A 13th century Mearns ancestral home is making its way into the 21st century with the launch of a digital guide.
Arbuthnott House has been the seat of the Arbuthnott family since around 1242, when the third Laird Hugh started building work.
The house has been significantly restored by its present master, Christopher, and Gourdon School children undertook a project to help visitors find their way around more than 750 years of history.
At its launch, class teacher Kerry Young said her pupils had “a great time” learning about the history of the Mearns and a family which has played a key role in the area’s development.
“We were donated an iPad recently and used an app to put together this guide with information, pictures and videos,” she said.
“The kids filmed the videos, took pictures and wrote the text.
“The book starts off in the vestibule, where it tells you about the family history, with more pages as you walk through the corridor and see a large, stuffed bear or the dinner gong.
“There’s also little activities for the kids to do, like can you find an octagonal shape, or where they can look at the ceiling, and the app tells you a bit about the person who crafted it.”
A representative of the Arbuthnott Estate said it was exciting to see the children help open a window on to the area’s rich history.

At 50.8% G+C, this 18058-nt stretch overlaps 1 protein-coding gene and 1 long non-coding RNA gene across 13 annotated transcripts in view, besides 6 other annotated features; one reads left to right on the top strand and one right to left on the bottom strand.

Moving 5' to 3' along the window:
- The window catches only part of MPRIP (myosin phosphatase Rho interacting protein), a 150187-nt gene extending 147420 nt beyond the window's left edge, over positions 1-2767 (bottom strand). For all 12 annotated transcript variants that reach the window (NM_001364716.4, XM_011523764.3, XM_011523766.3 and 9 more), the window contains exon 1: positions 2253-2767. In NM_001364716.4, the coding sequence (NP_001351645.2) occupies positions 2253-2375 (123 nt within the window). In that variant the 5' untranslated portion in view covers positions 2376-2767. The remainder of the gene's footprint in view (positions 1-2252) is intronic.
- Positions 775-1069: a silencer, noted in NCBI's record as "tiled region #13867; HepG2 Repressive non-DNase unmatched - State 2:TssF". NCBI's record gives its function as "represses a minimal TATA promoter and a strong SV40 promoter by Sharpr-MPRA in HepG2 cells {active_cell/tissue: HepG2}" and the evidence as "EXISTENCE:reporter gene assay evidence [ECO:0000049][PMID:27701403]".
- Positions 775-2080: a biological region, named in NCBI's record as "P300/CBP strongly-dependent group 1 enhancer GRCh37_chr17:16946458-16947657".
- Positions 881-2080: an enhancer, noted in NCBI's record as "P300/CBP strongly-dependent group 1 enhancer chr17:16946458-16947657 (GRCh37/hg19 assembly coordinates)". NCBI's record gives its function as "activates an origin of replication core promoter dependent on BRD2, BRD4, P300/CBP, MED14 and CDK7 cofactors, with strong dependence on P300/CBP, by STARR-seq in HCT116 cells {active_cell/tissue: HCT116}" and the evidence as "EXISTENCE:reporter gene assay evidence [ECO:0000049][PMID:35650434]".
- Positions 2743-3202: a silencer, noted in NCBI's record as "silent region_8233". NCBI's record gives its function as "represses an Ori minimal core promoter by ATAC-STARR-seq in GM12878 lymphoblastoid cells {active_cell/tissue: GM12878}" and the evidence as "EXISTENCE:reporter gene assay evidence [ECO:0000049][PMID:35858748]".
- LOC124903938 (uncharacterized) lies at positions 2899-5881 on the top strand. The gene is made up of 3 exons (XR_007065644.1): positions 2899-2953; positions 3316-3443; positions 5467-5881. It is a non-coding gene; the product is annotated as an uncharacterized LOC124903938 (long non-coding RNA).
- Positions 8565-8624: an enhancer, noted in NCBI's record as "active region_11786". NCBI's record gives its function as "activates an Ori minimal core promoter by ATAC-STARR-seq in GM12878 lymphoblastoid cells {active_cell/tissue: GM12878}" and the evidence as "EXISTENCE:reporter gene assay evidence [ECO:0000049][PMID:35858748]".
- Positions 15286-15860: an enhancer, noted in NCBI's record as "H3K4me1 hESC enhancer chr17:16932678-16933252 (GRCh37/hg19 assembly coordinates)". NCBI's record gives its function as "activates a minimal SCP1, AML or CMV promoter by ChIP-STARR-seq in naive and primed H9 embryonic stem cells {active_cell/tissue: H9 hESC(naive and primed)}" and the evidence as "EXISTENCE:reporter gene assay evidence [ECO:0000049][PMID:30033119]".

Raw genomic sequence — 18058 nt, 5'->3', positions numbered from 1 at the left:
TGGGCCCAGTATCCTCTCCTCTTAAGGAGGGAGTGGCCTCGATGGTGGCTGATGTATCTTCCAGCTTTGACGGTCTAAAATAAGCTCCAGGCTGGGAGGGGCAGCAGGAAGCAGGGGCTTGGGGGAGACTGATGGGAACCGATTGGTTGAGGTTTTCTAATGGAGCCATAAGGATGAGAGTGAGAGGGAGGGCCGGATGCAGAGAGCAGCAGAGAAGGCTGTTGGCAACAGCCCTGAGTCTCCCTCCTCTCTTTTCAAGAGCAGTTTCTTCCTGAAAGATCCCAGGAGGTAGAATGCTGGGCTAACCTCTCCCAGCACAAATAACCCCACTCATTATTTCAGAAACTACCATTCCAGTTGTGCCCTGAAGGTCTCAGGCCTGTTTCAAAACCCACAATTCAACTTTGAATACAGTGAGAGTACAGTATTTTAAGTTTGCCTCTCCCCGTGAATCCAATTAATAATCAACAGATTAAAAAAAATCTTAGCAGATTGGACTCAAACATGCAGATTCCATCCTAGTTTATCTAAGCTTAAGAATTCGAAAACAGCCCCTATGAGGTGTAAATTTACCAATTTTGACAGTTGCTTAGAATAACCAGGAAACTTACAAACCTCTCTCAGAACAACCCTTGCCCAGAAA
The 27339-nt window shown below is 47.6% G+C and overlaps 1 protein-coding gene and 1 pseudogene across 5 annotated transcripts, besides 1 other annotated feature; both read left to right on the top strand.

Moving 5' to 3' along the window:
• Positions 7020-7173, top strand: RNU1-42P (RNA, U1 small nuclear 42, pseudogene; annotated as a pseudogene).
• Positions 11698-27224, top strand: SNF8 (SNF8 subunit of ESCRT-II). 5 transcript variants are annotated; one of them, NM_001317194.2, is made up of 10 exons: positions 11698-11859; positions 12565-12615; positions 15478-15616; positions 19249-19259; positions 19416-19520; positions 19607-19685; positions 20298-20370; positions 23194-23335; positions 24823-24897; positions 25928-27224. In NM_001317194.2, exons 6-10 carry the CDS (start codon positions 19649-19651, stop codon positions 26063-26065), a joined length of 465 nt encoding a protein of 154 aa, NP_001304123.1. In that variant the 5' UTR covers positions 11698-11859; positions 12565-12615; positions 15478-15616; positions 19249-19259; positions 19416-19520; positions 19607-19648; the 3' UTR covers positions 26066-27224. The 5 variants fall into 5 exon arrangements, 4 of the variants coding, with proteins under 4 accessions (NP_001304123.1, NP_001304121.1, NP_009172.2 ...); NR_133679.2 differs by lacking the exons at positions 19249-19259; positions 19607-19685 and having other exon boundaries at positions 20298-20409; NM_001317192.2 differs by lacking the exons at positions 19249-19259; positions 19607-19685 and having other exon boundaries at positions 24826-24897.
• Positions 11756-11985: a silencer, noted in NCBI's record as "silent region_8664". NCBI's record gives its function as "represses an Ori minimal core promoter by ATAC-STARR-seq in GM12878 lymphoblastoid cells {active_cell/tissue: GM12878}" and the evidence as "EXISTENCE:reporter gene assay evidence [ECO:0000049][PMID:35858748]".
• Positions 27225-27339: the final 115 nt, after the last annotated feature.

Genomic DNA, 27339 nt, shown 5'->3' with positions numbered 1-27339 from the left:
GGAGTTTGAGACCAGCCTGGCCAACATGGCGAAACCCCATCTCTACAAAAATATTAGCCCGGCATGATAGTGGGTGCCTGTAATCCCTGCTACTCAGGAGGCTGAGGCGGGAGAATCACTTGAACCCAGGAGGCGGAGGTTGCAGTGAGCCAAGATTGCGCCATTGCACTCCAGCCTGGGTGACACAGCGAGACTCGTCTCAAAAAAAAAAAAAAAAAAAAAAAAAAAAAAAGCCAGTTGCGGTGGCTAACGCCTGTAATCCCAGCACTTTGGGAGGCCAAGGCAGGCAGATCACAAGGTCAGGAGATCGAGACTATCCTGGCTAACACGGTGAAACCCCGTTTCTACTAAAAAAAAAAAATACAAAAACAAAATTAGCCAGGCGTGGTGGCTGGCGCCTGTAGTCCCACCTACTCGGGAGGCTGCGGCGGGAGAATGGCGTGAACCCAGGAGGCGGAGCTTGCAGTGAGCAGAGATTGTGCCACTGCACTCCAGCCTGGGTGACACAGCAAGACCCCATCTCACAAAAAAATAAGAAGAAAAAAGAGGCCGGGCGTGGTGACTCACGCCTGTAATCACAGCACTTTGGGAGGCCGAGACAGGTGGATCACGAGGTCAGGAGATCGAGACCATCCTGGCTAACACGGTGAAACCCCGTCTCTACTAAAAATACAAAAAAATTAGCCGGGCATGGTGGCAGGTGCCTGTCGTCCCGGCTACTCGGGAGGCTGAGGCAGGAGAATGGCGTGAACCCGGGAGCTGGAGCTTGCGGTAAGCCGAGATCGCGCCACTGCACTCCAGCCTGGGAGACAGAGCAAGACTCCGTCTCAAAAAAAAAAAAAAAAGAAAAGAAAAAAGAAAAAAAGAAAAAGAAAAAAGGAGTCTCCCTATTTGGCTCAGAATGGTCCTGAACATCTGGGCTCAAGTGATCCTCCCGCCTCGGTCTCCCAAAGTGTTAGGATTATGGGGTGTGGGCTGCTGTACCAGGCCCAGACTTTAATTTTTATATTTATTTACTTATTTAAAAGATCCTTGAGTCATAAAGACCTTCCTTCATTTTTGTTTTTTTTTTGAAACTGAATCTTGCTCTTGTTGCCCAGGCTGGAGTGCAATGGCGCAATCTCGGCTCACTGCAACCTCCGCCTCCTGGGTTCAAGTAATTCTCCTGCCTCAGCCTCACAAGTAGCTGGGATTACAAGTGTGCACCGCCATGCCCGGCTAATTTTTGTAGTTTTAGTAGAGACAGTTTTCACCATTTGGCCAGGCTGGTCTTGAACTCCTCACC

But since the house is occupied, visitors only have 10 days in which to visit this year May 9 and the week of June 1 to 9.
The 17th Viscount, John Keith Oxley Arbuthnott, began the first full-scale renovation of the house in more than 250 years in 2010. A year ago the school began to research the rooms that are open to the public.
The P6/7 class visited the house, took notes of items which interested them and spent a lot of time researching their use and history.
As the P7 pupils moved on to S1 at Mackie Academy, Stonehaven, in August, the project continued with the current P6/7 class. Miss Young said the family have been keen to help shed as much light on the house and their past as possible.
“We’ve got video from Mrs (Christy) Bing, who is Lord Arbuthnott’s auntie, and from the lord himself who does an introduction, and one with young Mrs Arbuthnott,” she added.
“Aberdeen University have also been a great help. They gave us filming equipment to use and they took the kids up to see artefacts and look at the history side, along with how to use the technology.”
For more information on the house and how to book tours, visit www.arbuthnott.co.uk.